Greece's Albanian Policy


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Date: Fri, 16 Oct 1998 09:46:59 +0300 (EET DST)
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Subject: Greece's Albanian Policy

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Original sender: Panayote Elias Dimitras <dimitras@ceu.hu>

Greece's Albanian Policy


Greece’s Albanian Nightmares
 
Panayote Elias Dimitras
Greek Helsinki Monitor and Minority Rights Group - Greece
(29/9/1998, AIM Athens)
 
"Beware of Greeks baring gifts!" Could that be a legitimate comment of
an observer, especially an Albanian or a Kosovar one, towards recent
Greek policy on the Kosovo issue? Such conclusion may have tentatively
been drawn when one listened to Foreign Minister Theodore Pangalos
calling in early September Milosevic a moderate and the Kosovo
Albanian side radicals, on the basis of their respective stands on the
conflict.
 
Why an allusion to deceit? Because (see our "Efforts to Rationalize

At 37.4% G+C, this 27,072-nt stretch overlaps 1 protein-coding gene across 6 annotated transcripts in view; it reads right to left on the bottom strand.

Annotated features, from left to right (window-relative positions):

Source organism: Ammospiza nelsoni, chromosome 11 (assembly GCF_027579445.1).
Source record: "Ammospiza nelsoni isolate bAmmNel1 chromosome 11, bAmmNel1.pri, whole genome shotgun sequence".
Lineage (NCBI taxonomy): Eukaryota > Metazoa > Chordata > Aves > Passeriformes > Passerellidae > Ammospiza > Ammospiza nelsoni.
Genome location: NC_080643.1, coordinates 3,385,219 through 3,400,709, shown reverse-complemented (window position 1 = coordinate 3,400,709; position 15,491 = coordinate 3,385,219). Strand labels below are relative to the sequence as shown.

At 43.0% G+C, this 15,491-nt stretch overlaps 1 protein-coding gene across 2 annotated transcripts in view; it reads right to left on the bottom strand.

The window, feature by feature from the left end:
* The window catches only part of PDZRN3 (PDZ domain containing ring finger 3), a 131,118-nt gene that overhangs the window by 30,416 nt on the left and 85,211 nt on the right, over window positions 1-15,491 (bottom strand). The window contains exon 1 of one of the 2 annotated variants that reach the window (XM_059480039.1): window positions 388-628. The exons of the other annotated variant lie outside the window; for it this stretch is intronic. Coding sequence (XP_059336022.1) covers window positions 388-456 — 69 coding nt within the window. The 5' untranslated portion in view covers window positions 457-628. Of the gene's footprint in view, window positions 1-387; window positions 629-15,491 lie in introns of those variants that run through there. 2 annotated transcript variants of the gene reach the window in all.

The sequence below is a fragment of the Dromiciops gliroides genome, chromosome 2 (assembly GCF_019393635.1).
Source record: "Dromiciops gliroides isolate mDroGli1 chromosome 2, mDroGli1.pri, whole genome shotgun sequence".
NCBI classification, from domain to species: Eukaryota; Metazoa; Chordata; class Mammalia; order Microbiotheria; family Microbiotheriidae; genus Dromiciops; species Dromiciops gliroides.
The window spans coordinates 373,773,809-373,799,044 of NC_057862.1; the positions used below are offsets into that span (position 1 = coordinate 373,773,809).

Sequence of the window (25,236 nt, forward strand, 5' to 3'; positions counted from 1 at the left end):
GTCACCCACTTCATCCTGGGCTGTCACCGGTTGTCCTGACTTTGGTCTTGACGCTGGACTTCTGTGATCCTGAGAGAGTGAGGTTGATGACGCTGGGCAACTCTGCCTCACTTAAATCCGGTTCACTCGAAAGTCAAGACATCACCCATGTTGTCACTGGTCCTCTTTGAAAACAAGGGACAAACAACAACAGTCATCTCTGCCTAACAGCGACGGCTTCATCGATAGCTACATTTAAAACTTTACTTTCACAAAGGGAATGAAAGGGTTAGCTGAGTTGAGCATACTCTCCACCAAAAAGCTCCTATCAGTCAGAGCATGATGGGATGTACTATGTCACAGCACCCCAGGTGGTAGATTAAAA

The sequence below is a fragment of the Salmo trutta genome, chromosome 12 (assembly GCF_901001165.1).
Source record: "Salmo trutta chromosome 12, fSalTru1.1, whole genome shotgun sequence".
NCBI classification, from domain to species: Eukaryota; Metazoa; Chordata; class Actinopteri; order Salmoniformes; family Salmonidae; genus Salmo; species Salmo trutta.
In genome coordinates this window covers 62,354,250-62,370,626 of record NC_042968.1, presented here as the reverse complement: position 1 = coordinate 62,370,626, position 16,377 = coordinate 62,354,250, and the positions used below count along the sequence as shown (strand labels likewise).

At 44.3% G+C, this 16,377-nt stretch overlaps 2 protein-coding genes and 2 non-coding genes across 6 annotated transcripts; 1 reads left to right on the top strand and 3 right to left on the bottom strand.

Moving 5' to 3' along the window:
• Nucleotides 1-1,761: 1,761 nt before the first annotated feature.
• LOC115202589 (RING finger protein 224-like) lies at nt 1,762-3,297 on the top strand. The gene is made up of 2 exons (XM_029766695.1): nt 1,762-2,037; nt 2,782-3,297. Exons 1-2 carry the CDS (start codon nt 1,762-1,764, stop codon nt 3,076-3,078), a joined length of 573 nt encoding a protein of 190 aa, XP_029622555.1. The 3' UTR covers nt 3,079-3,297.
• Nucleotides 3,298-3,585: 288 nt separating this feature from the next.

Greece’s Balkan Policy: the Kosovo Case" AIM July 1998) Greek foreign
policy in the first half of 1998 had impressed many an observer with
what had appeared as a pragmatic turn, symbolically characterized by
strong criticism of Milosevic’ handling of that very crisis. Why then
Pangalos, a few months later, made statements that gave the impression
that there was a new Greek tilt away from newly found realism? Enter
Greece’s traditional "Albanian nightmares," fears of recurring
manifestations of Albanian nationalism that are received as direct
threats to Greece’s "national interests."
 
It was explained in Athens that Pangalos’ surprising statement was a
direct consequence of a first hand experience he had with supposed or
actual KLA sympathizers if not leaders in Tirana, just before going to
Belgrade. These Kosovars were reported to have told the Greek foreign
minister that KLA’s future aspirations, once their current struggle is
vindicated in Kosovo, will include the rights of Albanians in
Macedonia and Greece, with the ultimate aim to assemble all Albanians
in one state.
 
That was considered as a completely unacceptable position, which
turned the KLA into a potential enemy of Greece and certainly a
current adversary. So any actions of Milosevic aimed at frustrating